When I was doing my first research on Old School gaming, the term Lair appeared sporadically and I didn’t even bother to check it out. I mean, as a non-game term it denotes a place in which something lives and it’s usually nasty. Boring, isn’t it? My first association was a cave with one creature inside. And in my imagination it wasn’t even a dragon (during my entire dm/gm/referee career I’ve used a dragon only once, in my first game. It was a white wyrmling, and it was slaughtered immediately)! So I ditched that concept altogether and read more on Dungeons, Megadungeons, Modules, Wilderness etc. And basically everything else that a person can throw into a sandbox, excluding only Lairs.
A text that I’ve recently read proves that I was a fool by throwing Lairs away. Before further reading I recommend taking a look on the linked article (it’s the last in a series of three, but it has the most meat on it).
Ok, so once You’ve read that, I can continue with praising Lairs. Why do I find them appealing? Using the template from the article, they are fairly easy to create. You create a theme, some rooms (2 to 5) with creatures (monsters, constructs, bandits, whatever You like, actually) that fit that theme, a short backstory, a couple of rumors that the players will hear, and You’re done. Oh, wait. You can always make a map, and doing so is quite advisable, unless You not only have eidetic memory, but are also able to draw a map in Your imagination. The last part is to put it in Your sandbox. This is so easy that You can make a whole batch of different Lairs at once, place them in different places in the world and wait until Your players stumble upon them. And then look what those witty little creatures will do. In my case it depends on the ‘set of players’ that I’m working with. Some would explore each and every lair. Some would slay everything inside. Some would try to parlay with creatures that possess reason, tame the beasts, try to find a way to control the constructs and make the best looking lair their base of operations. Some would visit only the lairs that they had found amusing.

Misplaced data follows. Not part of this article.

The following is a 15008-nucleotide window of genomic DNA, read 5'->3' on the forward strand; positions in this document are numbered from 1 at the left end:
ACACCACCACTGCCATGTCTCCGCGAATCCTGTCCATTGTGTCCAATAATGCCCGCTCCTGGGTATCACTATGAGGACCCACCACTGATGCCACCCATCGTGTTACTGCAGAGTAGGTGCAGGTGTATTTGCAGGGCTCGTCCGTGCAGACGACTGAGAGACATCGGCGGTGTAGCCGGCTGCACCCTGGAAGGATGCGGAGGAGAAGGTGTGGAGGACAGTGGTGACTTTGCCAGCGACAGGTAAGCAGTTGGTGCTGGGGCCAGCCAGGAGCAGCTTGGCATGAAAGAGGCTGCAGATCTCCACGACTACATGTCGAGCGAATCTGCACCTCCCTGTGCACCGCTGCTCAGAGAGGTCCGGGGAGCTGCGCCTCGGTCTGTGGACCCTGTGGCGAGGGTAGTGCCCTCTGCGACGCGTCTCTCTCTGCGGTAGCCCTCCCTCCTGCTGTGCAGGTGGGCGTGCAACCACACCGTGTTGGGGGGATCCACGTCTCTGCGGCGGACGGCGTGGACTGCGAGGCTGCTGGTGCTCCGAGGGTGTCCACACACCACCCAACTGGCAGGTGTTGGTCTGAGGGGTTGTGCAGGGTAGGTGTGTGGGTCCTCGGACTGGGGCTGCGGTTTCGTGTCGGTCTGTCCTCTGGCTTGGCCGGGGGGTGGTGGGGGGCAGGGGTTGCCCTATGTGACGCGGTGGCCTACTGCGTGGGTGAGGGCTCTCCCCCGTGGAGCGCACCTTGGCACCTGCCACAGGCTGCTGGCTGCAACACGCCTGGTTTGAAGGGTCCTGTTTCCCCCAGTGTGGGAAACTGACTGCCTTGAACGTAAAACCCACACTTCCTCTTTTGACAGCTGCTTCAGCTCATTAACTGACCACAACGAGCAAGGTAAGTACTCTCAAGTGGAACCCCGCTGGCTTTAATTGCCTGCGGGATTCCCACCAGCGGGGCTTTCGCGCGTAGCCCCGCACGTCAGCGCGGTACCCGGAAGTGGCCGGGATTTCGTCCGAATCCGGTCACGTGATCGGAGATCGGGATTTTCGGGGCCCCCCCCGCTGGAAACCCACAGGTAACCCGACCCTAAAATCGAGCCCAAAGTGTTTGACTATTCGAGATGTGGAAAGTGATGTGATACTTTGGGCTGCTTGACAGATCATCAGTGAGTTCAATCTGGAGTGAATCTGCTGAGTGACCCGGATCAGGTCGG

Another advantage is that Lairs are a very good rest from other sandbox stuff. From exploring a dungeon that will take several generations of PCs to even get the idea of its extent of (and from what we learn from Gygax, there should always be some unexplored levels), checking the modules and taking parts from the adventures therein.
Lairs are concise, small, and plainly fun.
To sum up, I’m glad that I’ve stumbled upon the article and revised my opinion on Lairs. I think that my players will see some quite soon.